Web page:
US Food and Drug Administration (FDA) is conducting a two day workshop on Content of Premarket Submissions for Management of Cybersecurity in Medical Devices on January 29th and 30th.
US National Telecommunications and Information Administration has been facilitating a discussion on Software Bill of Materials as a part of its Software Component Transparency policy development effort.
A question on the table for both of these efforts is what exactly should a Bill of Materials
The basic presumption here is that when you get a blackbox which could be a medical device, or some app, or a software, or a cloud service, or a hi-tech gadget, having a list of technical ingredients that went into making that blackbox may help make it transparent, trustable, and mange its cyber security or privacy risks. The list of ingredients is called a Bill of Materials or a BoM or SBoM (Software BoM) or CBoM (Cybersecurity BoM).
What is a "material" in a Bill of Materials?
A material is anything that would affect the content, properties and functionality of the blackbox in question. In other words anything that "matters" to the risks associated with a blackbox. A risky material (such as tainted license, insecure code, patent infringement, privacy violation) is likely to make the end product risky to consumers. The risk may not always be transitive.
As a simple example, suppose there is a software application helloworld.exe. It was made using source code helloworld.c, a Makefile that tells how to build the software and make 3.4 command and GCC compiler 1.2.3. The Bill of Materials for helloworld.exe would look like:
GCC Compiler 1.2.3
How does such a bill of material (BoM) allow us to identify cybersecurity risks?
Let us assume that the GCC compiler 1.2.3 was infected with a malware that added a backdoor to every executable it created. Now by knowing that helloworld.exe was compiled with this infected compiler one can identify it as a backdoor risk in our IT assets.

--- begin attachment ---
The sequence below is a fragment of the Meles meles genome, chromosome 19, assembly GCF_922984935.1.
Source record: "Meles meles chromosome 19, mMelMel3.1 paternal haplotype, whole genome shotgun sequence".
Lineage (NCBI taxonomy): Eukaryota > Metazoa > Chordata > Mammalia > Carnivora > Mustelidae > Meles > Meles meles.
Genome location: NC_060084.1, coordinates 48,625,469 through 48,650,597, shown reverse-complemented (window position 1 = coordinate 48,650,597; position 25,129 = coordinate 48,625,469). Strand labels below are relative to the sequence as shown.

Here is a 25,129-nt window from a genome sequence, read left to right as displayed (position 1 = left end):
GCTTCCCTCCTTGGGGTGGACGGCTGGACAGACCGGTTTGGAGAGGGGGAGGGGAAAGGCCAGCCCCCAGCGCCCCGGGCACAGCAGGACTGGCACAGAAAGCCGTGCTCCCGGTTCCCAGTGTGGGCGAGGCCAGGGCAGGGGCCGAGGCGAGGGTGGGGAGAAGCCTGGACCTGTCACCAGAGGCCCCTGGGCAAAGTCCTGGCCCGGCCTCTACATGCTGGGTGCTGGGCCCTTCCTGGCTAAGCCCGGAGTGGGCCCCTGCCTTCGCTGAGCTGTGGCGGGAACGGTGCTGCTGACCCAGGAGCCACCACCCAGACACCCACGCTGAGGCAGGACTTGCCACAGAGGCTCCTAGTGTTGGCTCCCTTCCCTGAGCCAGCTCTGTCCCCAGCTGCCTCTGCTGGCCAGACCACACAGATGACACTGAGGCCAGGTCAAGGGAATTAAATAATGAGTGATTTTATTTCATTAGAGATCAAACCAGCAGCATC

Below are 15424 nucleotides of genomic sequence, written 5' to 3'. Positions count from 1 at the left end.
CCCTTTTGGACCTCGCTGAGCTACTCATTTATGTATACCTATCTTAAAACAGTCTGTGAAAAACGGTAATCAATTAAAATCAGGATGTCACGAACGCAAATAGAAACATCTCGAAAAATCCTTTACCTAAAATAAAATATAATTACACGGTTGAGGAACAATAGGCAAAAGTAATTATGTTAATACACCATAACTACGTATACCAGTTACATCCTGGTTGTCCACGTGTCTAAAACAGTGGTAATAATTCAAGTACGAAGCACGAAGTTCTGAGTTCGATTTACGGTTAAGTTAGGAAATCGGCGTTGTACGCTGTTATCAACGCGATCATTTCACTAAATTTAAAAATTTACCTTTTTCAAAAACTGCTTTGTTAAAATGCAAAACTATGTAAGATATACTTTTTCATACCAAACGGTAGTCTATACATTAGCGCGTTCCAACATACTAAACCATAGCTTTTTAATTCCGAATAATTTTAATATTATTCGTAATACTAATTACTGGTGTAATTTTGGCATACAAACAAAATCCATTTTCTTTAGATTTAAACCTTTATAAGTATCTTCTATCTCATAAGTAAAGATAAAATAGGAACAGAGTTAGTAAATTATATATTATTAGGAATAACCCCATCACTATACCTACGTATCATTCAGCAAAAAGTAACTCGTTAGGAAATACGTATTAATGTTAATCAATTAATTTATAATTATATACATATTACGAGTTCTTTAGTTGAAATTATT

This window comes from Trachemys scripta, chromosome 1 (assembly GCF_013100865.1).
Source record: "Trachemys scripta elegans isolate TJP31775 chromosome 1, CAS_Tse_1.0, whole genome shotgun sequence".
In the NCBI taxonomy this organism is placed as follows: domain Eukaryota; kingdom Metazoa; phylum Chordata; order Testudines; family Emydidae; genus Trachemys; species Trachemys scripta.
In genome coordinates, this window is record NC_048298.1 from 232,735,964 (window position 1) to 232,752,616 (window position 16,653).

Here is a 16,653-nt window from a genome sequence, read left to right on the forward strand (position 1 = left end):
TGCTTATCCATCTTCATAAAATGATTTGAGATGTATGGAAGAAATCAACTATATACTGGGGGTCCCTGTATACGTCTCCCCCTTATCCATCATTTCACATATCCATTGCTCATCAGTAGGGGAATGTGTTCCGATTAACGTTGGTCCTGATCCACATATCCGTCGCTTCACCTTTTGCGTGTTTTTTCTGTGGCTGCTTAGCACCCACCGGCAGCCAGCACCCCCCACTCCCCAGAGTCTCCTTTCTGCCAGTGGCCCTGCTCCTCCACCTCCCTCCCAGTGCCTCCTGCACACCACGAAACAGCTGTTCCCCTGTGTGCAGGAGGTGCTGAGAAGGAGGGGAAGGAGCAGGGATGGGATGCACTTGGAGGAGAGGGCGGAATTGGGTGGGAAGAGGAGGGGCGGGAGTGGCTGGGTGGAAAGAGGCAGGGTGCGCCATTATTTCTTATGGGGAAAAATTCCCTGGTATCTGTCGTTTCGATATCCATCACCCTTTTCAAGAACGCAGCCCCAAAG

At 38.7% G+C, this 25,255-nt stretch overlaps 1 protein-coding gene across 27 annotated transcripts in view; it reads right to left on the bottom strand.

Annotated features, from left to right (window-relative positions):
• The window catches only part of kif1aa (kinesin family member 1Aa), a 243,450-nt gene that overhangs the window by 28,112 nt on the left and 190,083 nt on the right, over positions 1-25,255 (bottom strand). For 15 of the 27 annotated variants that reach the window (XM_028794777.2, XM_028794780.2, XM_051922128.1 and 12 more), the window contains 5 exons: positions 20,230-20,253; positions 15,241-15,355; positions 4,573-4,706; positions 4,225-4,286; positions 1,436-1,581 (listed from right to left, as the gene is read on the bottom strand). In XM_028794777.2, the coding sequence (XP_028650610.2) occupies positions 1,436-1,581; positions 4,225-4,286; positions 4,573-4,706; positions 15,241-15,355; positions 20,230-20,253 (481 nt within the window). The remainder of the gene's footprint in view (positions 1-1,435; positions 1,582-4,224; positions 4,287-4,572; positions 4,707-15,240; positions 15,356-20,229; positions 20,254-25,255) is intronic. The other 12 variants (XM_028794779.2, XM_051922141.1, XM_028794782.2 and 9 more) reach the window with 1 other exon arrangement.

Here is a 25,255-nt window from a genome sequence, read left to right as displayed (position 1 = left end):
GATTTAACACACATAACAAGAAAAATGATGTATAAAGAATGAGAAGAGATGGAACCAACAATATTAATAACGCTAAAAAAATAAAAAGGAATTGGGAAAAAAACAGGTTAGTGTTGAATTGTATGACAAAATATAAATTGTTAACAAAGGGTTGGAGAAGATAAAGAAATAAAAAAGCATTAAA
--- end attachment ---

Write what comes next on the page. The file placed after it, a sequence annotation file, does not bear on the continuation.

What other information should a Bill of Material contain?
At the minimum a bill of material should contain some way to identify every material that is being listed. This may be also known as key, locator or ID information. Since there are multiple identifying schemes (also known as domains, namespaces) in the real world, we need one field to encode the namespace, and one field to encode the name (id, key, locator) that is valid within the namespace.
1) Namespace: "commonly known as", Name: "OpenSSL 1.1.1a"
2) Namespace: "cpe", Name: "cpe:2.3:a:openssl:openssl:1.1.1a:*:*:*:*:*:*:*"
3) Namespace: "purl", Name: "pkg:email@example.com"
4) Namespace: "sha-1", Name: "f1d2d2f924e986ac86fdf7b36c94bcdf32beec15"
5) Namespace: "iTunes", Name: "us/app/vlc-for-mobile/id650377962#?platform=ipad"
6) Namespace: "GooglePlay", Name: "org.videolan.vlc"
6) Namespace: "github", Name: "openssl/openssl/releases/tag/OpenSSL_1_1_1a"
7) Namespace: "uspto", Name: "US7046802B2"
8) Namespace: "spdxid", Name: "SPDXID-12345678"
9) Namespace: "ietf", Name: "RFC8446"
A single software entity may have multiple namespace-name tuples associated with it.
Different use cases need different metadata or SBoM content associated with the software entity as illustrated below:
|SBoM/CBoM Content Analysis based on use cases.|
For eg., if the use case is to block software from suppliers that US government thinks are national security threats you would need the names of suppliers of every software entity in the product, but may not care about other fields.
If the use case is to check licenses to answer "am I entitled to use this for commercial purposes?", one needs to know the name or type of licenses included with the software, but may not care about the version numbers.
The things in dotted line bubbles are vaporware (may or may not exist).
For eg., if there was a precise and complete mapping of software entity identifiers to vulnerabilities, we would not need any other fields in the SBoM at all for vulnerability analysis cyber security risk management use case.
Almost all use cases of SBoMs follow a pattern of checking against a "no-fly-list" or a database that maps different risk types to software.